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Doctrine of Pith and Substance

In constitutional law, Doctrines holds a very important role even when the doctrines are not mentioned in the constitution directly. Doctrine means a belief or set of beliefs. In law, a doctrine is a legal rule, theory or principle, most likely established through previous judgments and cases.

Doctrine of pith and substance

Pith: True Nature

Substance: Important Part Of Something

  • Pith and substance is concerned with determining the true nature of any law. Pith and substance is used to identify under which authority a piece of legislation belongs to. The theory is applied when a particular law is challenged on the grounds that one level of government has infringed on another's exclusive jurisdiction.
     

Cushing V. Dupuy

  • The idea of pith and substance originated in Canada and was first used in a case known as Cushing v. Dupuy. This concept was developed by the Privy Council to determine the legality of Canadian and Australian statutes that violated the allocation of powers. It said that while determining whether a law is void, the actual substance of the law must be considered.
     
  • India, like Canada, has two legislative bodies: the Centre and the state legislatures, both of which are primarily empowered by Article 246 of the constitution. India has three lists specified in the Seventh Schedule that includes subjects with a clear distinction of whether issues can be handled solely by the union or by the state.

Article 246 And Seventh Schedule

  • This is doctrine is not directly mentioned in the constitution but the idea of pith and substance is concerned with Article 246 of the Indian Constitution and the Seventh Schedule, which consists of three lists.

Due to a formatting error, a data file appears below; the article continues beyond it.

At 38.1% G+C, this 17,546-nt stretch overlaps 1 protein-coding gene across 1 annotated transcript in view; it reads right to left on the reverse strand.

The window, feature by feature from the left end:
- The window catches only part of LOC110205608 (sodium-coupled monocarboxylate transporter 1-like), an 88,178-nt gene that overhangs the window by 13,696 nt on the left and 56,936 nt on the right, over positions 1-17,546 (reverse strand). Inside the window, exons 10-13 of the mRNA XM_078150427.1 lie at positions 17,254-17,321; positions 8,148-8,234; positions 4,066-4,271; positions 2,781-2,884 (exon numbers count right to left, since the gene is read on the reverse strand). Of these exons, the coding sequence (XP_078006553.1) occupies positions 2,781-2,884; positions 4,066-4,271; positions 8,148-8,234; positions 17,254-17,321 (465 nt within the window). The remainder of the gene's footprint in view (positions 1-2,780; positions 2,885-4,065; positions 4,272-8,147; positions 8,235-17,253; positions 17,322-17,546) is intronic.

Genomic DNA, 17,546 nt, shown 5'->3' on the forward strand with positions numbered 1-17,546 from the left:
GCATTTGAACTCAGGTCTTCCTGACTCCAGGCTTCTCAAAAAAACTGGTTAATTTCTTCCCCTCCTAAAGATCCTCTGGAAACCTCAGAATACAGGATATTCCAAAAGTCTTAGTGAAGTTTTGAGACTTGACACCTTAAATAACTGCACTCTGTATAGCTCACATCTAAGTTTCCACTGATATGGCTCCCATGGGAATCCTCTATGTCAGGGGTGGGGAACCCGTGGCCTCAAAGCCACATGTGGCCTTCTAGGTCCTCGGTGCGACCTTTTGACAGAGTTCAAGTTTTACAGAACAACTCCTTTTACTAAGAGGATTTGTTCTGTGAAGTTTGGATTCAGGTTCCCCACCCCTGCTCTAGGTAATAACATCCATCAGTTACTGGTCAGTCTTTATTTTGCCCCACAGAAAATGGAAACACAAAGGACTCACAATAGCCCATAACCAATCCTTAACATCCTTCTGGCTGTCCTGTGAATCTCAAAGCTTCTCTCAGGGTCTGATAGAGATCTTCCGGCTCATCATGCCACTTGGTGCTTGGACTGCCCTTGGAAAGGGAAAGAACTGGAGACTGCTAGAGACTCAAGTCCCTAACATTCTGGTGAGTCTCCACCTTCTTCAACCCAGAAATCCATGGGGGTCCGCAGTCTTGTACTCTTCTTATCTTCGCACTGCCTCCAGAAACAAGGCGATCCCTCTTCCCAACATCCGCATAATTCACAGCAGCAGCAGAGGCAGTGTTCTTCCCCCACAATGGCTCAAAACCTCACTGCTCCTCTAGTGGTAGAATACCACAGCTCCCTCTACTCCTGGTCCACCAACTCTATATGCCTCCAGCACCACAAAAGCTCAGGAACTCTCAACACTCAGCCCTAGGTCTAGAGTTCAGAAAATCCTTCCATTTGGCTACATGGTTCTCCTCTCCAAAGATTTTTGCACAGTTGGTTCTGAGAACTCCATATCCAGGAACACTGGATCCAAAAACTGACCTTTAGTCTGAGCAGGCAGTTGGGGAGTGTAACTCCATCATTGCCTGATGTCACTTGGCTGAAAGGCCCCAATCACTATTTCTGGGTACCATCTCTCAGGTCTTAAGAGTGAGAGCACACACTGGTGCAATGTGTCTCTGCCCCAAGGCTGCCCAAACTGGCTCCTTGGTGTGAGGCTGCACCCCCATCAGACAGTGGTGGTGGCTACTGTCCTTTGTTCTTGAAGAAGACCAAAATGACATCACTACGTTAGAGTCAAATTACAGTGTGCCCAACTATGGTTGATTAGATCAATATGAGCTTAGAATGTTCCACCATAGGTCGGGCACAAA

• When the competency of an enactment made under the three lists in seventh Schedule is questioned, this Article can be challenged.
  • The subject matter of laws established by parliament and state legislatures are discussed in Article 246 of the Constitution.
  • To understand article 246 properly it is essential to mention the seventh schedule. Given the Indian Constitution's federal nature, one of the important features of such a constitution is the division of power between the central and state governments, which is enshrined in the Seventh Schedule, which consists of:
    Union list- This list includes of subject matter over which the central government has exclusive jurisdiction to make laws.
    State list - The state legislature has the power to make laws related to any subject matter mentioned in this list for the state of any part of the state.
    Concurrent List- This List includes the subject that are of common relevance to both the central and state governments. Both the central and state governments can make laws on these topics but if there is a conflict between the central law and state law on a matter in the Concurrent List, the central law will prevail.

The doctrine is applied when legislation is challenged on the grounds that one body of government has infringed on the exclusive jurisdiction of another level of government by interfering in law making which was not mentioned within its jurisdiction.

When a subject from one list impacts a subject from another list, the court applies the rule of pith and substance. In assessing whether a specific law relates to a specific issue mentioned in one of the lists or the other.

The doctrine of pith and substance states that while evaluating whether a certain law applies to a specific issue, the court considers the essence of the case. As a result, if the material fits inside one of the lists, the law's accidental encroachment on another list does not make it invalid.